harangue

[huh-rang]
noun
1.
a scolding or a long or intense verbal attack; diatribe.
2.
a long, passionate, and vehement speech, especially one delivered before a public gathering.
3.
any long, pompous speech or writing of a tediously hortatory or didactic nature; sermonizing lecture or discourse.
verb (used with object), harangued, haranguing.
4.
to address in a harangue.
verb (used without object), harangued, haranguing.
5.
to deliver a harangue.

Origin:
1530–40; (noun) < Middle French harangue < Italian ar(r)inga speech, oration, noun derivative of ar(r)ingare to speak in public, verbal derivative of aringo public square < Gothic *hriggs ring1; (v.) < Middle French haranguer < Italian ar(r)ingare

unharangued, adjective
Dictionary.com Unabridged
Based on the Random House Dictionary, © Random House, Inc. 2014.
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World English Dictionary
harangue (həˈræŋ)
 
vb
1.  to address (a person or crowd) in an angry, vehement, or forcefully persuasive way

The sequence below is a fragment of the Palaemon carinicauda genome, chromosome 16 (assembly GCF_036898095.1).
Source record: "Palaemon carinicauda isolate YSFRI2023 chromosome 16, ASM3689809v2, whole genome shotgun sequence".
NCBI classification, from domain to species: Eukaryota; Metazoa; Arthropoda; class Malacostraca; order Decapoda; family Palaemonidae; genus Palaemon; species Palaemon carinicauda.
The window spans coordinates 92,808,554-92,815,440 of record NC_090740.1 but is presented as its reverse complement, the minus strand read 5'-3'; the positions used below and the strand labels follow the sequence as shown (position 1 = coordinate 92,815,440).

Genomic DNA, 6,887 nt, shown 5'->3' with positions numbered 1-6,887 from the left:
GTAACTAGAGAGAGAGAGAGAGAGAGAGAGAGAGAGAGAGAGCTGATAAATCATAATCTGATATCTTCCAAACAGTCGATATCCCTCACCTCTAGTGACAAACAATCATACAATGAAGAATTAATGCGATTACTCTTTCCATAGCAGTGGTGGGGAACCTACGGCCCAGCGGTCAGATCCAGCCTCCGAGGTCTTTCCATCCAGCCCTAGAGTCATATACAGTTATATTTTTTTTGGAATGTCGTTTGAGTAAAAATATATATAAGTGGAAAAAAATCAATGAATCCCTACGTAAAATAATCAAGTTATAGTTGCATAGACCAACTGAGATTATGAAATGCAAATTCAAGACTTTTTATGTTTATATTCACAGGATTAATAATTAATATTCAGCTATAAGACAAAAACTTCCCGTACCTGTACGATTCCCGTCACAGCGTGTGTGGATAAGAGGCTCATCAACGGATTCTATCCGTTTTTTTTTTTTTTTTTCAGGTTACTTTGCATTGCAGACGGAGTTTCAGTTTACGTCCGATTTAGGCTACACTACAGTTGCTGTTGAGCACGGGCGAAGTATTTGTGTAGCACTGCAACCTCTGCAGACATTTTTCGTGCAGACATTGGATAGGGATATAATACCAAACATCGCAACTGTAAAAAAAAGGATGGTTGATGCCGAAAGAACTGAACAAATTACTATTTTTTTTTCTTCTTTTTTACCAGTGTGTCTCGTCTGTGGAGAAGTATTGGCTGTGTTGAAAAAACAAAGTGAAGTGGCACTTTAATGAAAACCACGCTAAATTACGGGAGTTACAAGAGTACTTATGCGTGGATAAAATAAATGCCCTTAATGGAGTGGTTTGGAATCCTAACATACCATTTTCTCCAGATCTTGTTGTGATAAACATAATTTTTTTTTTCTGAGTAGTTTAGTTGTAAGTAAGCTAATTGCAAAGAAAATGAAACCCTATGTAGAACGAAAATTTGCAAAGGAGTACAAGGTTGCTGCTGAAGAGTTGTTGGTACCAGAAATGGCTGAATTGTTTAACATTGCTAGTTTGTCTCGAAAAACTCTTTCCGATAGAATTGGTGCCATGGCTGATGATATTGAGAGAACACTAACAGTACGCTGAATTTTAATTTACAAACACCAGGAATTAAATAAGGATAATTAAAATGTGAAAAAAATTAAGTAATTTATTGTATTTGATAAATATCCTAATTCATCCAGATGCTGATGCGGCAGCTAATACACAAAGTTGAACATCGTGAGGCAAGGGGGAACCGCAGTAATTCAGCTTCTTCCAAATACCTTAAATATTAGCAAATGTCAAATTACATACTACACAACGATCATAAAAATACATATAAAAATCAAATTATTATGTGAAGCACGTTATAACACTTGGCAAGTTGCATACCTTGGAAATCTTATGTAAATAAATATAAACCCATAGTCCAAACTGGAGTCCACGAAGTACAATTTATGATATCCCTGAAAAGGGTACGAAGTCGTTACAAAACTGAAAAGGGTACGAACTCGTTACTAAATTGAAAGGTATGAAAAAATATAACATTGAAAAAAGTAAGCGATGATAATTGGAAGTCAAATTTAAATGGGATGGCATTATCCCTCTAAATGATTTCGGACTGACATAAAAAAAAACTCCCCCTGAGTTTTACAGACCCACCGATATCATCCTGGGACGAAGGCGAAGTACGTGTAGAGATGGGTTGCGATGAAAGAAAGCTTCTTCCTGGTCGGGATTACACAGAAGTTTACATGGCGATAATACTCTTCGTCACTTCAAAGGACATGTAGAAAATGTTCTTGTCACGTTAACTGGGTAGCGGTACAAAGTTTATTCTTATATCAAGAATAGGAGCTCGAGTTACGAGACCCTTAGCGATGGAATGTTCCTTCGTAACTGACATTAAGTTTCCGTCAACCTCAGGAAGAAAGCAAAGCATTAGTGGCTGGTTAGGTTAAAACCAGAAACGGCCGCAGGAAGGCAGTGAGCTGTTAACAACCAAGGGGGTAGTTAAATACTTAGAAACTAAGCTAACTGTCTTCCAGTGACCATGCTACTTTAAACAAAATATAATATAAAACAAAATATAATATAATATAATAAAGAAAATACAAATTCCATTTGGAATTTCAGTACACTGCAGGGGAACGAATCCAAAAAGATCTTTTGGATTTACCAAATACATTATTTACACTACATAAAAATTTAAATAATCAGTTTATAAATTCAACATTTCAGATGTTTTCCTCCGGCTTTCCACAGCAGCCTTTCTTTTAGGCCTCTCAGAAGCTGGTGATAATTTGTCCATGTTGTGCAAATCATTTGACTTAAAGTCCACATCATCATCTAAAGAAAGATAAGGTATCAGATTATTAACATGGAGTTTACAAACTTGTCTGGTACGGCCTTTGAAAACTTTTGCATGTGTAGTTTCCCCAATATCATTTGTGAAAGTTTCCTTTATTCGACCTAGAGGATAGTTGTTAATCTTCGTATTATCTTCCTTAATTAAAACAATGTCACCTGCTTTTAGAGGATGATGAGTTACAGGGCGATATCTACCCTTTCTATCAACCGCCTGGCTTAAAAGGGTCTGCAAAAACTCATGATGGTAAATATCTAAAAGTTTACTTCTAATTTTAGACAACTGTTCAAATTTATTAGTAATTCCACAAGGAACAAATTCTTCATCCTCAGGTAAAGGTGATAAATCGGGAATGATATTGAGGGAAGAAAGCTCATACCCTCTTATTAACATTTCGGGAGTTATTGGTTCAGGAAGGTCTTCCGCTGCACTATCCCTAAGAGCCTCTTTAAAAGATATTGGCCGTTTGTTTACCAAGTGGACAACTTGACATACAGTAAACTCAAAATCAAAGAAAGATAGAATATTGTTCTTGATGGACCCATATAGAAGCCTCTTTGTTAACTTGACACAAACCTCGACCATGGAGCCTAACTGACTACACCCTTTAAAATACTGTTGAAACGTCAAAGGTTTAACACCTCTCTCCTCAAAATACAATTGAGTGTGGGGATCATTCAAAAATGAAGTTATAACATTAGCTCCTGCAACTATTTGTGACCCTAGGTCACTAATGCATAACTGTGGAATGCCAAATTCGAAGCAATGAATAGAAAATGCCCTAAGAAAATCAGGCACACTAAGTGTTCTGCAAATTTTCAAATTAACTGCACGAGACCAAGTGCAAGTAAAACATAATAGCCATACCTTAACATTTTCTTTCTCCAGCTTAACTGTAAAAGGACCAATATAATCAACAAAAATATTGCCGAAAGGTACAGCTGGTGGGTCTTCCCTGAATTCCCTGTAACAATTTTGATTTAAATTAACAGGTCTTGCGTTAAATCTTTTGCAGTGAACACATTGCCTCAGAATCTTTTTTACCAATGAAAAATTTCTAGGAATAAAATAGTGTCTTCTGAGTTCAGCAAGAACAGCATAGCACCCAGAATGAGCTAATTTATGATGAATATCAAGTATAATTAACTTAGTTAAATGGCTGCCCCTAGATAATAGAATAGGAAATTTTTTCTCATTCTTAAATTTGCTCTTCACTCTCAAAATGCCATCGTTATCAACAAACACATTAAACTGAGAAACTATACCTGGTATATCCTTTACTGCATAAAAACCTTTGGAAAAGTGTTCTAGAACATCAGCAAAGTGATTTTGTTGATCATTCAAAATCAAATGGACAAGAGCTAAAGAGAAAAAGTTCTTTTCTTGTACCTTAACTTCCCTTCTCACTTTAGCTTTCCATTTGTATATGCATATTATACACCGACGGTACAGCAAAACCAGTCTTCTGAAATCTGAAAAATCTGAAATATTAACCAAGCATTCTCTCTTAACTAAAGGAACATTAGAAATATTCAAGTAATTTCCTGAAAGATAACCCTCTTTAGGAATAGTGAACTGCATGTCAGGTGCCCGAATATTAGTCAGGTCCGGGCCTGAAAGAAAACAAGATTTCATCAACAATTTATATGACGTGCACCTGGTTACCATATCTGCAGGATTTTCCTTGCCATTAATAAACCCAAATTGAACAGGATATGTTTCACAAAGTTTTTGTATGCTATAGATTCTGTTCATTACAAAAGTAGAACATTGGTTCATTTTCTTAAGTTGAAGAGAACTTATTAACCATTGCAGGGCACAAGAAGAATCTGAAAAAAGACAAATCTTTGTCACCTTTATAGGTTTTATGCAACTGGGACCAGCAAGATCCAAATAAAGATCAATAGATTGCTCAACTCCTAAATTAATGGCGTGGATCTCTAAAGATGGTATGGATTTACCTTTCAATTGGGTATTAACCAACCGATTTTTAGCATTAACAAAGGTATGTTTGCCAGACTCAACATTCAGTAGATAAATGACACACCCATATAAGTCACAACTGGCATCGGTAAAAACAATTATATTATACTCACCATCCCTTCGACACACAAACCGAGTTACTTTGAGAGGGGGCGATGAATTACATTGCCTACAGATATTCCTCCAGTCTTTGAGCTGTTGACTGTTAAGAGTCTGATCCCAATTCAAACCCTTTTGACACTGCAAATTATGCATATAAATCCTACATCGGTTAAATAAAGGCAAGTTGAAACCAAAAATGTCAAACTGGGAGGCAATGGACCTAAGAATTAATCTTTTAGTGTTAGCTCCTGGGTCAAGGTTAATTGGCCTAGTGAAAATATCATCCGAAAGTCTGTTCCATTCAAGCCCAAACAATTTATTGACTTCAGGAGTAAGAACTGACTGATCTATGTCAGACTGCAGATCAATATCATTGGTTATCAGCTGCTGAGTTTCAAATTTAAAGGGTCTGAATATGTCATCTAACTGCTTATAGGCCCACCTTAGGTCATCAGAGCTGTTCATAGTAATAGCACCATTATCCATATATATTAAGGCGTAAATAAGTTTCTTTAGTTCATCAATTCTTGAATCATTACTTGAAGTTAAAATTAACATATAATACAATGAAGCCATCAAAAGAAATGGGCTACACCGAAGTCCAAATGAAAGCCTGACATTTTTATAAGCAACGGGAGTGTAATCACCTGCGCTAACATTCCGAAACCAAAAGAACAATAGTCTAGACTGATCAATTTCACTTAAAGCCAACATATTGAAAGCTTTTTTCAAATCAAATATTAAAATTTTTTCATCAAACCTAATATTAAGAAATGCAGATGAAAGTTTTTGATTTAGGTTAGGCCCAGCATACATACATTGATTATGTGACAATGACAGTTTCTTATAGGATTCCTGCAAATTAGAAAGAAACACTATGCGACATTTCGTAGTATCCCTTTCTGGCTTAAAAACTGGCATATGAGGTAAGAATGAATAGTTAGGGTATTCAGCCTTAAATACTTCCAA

n
2.  a loud, forceful, or angry speech
 
[C15: from Old French, from Old Italian aringa public speech, probably of Germanic origin; related to Medieval Latin harenga; see harry, ring1]
 
ha'ranguer
 
n

Collins English Dictionary - Complete & Unabridged 10th Edition
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Etymonline
Word Origin & History

harangue
c.1450, Scottish arang (in Eng. from c.1600), from M.Fr. harangue, from It. aringo "public square, platform," from Goth. *hriggs (pronounced "hrings"), from P.Gmc. *ring "circular gathering." The first -a- inserted to ease Romance pronunciation of Gmc. hr- (cf. hamper (n.)).
Online Etymology Dictionary, © 2010 Douglas Harper
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Example sentences
She is abducted at gunpoint, she is beaten, she is harangued by murderous
  ideologists.
They can be harangued by irate fans, booed on national television, and hanged
  in effigy.
These cops are hustled and harangued to give out more and more tickets.
The relatives may have had limited say: a lawyer claims officials harangued
  them for hours to agree to the pardon.
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